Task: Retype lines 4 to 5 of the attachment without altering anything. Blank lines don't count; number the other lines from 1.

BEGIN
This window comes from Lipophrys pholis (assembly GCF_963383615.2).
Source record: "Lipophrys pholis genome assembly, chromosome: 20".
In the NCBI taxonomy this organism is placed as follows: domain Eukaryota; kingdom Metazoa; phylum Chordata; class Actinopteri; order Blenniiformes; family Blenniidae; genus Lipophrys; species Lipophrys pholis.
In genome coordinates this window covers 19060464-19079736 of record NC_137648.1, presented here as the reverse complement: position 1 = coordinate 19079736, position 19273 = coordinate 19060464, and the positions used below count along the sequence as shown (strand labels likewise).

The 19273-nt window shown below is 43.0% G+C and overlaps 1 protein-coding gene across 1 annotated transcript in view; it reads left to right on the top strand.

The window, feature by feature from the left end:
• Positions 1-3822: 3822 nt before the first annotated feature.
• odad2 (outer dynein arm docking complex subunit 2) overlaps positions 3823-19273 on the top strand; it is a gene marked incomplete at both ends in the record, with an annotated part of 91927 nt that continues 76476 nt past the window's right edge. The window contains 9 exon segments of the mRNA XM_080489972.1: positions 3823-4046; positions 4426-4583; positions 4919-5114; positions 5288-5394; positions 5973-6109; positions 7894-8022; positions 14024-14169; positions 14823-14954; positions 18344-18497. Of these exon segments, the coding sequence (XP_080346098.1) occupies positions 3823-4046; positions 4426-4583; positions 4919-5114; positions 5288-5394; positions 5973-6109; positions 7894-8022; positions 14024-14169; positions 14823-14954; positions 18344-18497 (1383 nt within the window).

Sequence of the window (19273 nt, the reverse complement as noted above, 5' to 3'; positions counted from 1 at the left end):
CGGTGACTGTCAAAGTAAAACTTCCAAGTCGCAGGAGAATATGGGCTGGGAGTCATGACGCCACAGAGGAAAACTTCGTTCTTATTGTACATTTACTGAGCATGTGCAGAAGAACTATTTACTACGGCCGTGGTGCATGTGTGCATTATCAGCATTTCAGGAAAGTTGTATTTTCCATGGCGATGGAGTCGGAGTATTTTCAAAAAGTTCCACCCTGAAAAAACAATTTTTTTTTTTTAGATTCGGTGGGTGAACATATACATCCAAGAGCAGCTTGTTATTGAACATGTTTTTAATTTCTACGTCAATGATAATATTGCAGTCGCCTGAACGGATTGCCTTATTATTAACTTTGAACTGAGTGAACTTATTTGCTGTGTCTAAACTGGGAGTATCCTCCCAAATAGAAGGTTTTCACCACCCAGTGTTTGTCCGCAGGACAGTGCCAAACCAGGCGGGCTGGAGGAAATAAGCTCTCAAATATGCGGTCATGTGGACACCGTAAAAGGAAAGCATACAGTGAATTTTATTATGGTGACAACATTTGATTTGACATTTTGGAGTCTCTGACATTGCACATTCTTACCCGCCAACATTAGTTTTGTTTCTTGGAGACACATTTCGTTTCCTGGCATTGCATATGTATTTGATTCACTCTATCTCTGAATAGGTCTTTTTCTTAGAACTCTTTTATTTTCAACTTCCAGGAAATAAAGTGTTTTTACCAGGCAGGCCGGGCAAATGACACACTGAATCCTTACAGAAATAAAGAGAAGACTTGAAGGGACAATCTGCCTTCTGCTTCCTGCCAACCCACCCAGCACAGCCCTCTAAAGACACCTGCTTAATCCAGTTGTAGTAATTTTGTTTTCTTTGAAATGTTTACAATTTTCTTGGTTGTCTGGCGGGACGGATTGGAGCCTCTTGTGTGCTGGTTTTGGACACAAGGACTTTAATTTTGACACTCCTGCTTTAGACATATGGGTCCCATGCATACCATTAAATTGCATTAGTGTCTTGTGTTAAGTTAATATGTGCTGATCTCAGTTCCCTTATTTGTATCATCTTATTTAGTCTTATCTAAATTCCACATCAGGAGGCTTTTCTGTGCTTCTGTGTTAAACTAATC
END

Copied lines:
In genome coordinates this window covers 19060464-19079736 of record NC_137648.1, presented here as the reverse complement: position 1 = coordinate 19079736, position 19273 = coordinate 19060464, and the positions used below count along the sequence as shown (strand labels likewise).

The 19273-nt window shown below is 43.0% G+C and overlaps 1 protein-coding gene across 1 annotated transcript in view; it reads left to right on the top strand.